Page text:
Child support is often a point of contention, both for the payer and the payee. It is not uncommon for the payer to feel as though the support payments are being misused; and the payee can often feel as though the amount being paid is inadequate. Whether these feelings are justified or not, an experienced attorney can assist you in gaining all the knowledge necessary to understand how child support is calculated, how it is sometimes possible to deviate from the “guidelines”, and when it should be modified.
Some common occurrences that warrant a modification of child support include:
An unanticipated or unavoidable job change
A change in your child’s residence
Your child becomes emancipated.
A change in your child’s medical or educational needs.
When in doubt about child support, it can be very beneficial to consult with an experienced attorney to determine whether an agreement can be reached out of court, or whether court intervention is necessary.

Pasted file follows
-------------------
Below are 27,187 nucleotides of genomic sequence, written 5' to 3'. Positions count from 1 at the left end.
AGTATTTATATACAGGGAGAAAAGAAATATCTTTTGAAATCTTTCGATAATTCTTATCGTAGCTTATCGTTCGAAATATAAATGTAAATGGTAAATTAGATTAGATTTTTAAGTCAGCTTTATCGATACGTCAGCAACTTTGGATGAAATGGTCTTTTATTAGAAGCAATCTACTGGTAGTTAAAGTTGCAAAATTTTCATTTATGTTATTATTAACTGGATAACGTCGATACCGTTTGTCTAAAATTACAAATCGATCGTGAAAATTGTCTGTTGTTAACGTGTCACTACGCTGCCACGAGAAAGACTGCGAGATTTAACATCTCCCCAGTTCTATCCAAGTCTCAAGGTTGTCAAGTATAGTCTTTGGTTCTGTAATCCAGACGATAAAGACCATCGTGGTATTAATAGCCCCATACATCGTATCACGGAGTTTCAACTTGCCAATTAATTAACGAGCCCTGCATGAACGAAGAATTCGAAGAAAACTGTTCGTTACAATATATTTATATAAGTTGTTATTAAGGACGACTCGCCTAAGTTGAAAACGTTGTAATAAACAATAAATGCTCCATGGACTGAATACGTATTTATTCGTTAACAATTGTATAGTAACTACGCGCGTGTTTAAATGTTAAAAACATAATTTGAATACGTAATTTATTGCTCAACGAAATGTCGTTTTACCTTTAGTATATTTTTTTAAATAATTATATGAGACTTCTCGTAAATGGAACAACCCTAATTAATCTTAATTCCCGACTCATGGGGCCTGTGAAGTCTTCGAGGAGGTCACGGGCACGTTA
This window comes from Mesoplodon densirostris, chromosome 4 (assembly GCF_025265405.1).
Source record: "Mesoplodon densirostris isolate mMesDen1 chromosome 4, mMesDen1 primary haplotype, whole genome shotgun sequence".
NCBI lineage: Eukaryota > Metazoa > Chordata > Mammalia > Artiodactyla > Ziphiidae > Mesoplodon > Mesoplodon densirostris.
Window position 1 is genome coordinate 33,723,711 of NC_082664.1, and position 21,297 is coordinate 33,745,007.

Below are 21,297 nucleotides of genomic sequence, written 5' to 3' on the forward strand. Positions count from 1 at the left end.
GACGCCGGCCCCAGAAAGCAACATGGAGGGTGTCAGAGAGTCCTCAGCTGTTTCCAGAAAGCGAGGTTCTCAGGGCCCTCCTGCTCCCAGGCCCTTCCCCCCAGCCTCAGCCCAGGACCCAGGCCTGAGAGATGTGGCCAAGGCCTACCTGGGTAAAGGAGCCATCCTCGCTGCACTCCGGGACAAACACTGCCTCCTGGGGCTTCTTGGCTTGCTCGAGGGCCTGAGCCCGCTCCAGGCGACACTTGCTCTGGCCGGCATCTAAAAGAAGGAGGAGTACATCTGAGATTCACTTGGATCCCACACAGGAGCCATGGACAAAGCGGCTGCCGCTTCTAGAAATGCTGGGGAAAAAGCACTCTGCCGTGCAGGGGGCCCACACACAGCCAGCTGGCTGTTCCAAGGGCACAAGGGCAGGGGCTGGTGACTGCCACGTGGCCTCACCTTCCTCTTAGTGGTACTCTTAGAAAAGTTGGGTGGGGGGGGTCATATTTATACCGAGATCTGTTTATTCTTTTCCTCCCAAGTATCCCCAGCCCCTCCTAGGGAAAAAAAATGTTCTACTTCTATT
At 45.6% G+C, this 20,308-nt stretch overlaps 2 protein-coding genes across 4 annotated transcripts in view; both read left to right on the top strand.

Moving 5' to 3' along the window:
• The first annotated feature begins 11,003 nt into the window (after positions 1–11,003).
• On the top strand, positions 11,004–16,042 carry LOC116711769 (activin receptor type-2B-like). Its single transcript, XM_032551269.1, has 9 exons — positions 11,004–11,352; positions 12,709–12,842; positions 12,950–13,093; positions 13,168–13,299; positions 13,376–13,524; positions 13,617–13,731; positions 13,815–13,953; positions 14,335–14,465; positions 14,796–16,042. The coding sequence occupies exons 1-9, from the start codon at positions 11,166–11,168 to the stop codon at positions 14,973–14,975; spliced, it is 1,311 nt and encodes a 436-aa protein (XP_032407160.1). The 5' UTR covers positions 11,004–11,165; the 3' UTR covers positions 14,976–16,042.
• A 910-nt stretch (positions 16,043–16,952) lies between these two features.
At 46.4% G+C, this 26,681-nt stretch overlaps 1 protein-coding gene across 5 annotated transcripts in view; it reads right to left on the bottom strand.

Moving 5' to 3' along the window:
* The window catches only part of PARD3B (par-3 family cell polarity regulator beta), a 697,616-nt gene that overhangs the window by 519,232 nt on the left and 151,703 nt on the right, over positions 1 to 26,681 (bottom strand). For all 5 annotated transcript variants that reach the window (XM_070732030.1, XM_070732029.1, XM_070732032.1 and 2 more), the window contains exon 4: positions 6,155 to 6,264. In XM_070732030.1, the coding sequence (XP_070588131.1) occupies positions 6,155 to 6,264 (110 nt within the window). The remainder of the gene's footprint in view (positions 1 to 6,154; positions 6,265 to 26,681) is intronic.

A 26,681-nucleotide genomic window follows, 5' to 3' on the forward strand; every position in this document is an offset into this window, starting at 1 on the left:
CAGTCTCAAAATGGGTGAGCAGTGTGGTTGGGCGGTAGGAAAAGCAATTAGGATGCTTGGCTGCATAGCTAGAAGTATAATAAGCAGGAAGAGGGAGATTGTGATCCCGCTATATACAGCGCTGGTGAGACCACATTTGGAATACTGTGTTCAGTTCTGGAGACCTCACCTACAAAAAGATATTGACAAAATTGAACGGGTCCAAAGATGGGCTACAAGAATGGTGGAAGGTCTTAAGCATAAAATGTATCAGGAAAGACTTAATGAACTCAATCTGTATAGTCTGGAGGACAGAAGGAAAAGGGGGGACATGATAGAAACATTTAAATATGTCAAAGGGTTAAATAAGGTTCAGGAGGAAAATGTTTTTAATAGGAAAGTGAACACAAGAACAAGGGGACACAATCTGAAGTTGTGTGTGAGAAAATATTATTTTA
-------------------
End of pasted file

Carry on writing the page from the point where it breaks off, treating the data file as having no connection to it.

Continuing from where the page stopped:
Jonna’s Legal Lowdown: A word about SUNY caps: placing a SUNY cap restriction on the parent’s college tuition obligation is common practice in divorce, but what happens if your little geniuses get into Harvard and one or the other parent can’t – or won’t – pay his/her portion of the bill? Planning ahead can avoid a future court battle and more importantly, will ensure your children’s educational desires are fulfilled.
In a typical custody/visitation arrangement or order, one parent will be deemed the “custodial” parent and the other the “non-custodial” parent. Typically, the custodial parent will also have “final decision making” authority over the other parent, but not always.
Just as in determining child custody, visitation schedules and rights are determined in regards to what is in the best interest of the child or children involved. As such, visitation will typically vary depending upon the particular circumstances of your divorce or separation. The most desirable visitation schedule is one on which both parties agree. That even includes the issue of transportation – which can pose its own problems and therefore should be included in the agreement itself.
Having an experienced attorney to represent your rights during legal proceedings and negotiations regarding visitation rights can mean the difference between frequent petitions back to court to modify an undesirable agreement, and a smoothly running co-parenting arrangement. Together you can create a plan that works for you and your child without the need for continued court intervention.